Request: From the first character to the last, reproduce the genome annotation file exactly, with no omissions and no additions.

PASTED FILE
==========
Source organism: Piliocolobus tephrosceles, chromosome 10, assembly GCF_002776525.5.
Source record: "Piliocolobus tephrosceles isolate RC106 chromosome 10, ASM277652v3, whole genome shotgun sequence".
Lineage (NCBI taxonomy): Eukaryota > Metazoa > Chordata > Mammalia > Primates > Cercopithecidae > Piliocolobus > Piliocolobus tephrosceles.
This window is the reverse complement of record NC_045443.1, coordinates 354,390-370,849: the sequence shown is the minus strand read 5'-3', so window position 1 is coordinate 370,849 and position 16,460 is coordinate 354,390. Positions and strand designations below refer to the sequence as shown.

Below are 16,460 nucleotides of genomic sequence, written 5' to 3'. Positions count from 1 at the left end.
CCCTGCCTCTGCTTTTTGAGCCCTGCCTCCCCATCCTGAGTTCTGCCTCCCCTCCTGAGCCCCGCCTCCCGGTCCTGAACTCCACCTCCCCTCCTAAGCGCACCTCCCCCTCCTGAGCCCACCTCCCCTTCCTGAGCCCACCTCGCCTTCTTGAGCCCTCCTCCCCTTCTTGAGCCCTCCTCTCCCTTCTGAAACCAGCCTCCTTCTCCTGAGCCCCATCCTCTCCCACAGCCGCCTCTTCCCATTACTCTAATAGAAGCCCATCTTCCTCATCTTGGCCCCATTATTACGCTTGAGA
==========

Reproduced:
Source organism: Piliocolobus tephrosceles, chromosome 10, assembly GCF_002776525.5.
Source record: "Piliocolobus tephrosceles isolate RC106 chromosome 10, ASM277652v3, whole genome shotgun sequence".
Lineage (NCBI taxonomy): Eukaryota > Metazoa > Chordata > Mammalia > Primates > Cercopithecidae > Piliocolobus > Piliocolobus tephrosceles.
This window is the reverse complement of record NC_045443.1, coordinates 354,390-370,849: the sequence shown is the minus strand read 5'-3', so window position 1 is coordinate 370,849 and position 16,460 is coordinate 354,390. Positions and strand designations below refer to the sequence as shown.

Below are 16,460 nucleotides of genomic sequence, written 5' to 3'. Positions count from 1 at the left end.
CCCTGCCTCTGCTTTTTGAGCCCTGCCTCCCCATCCTGAGTTCTGCCTCCCCTCCTGAGCCCCGCCTCCCGGTCCTGAACTCCACCTCCCCTCCTAAGCGCACCTCCCCCTCCTGAGCCCACCTCCCCTTCCTGAGCCCACCTCGCCTTCTTGAGCCCTCCTCCCCTTCTTGAGCCCTCCTCTCCCTTCTGAAACCAGCCTCCTTCTCCTGAGCCCCATCCTCTCCCACAGCCGCCTCTTCCCATTACTCTAATAGAAGCCCATCTTCCTCATCTTGGCCCCATTATTACGCTTGAGA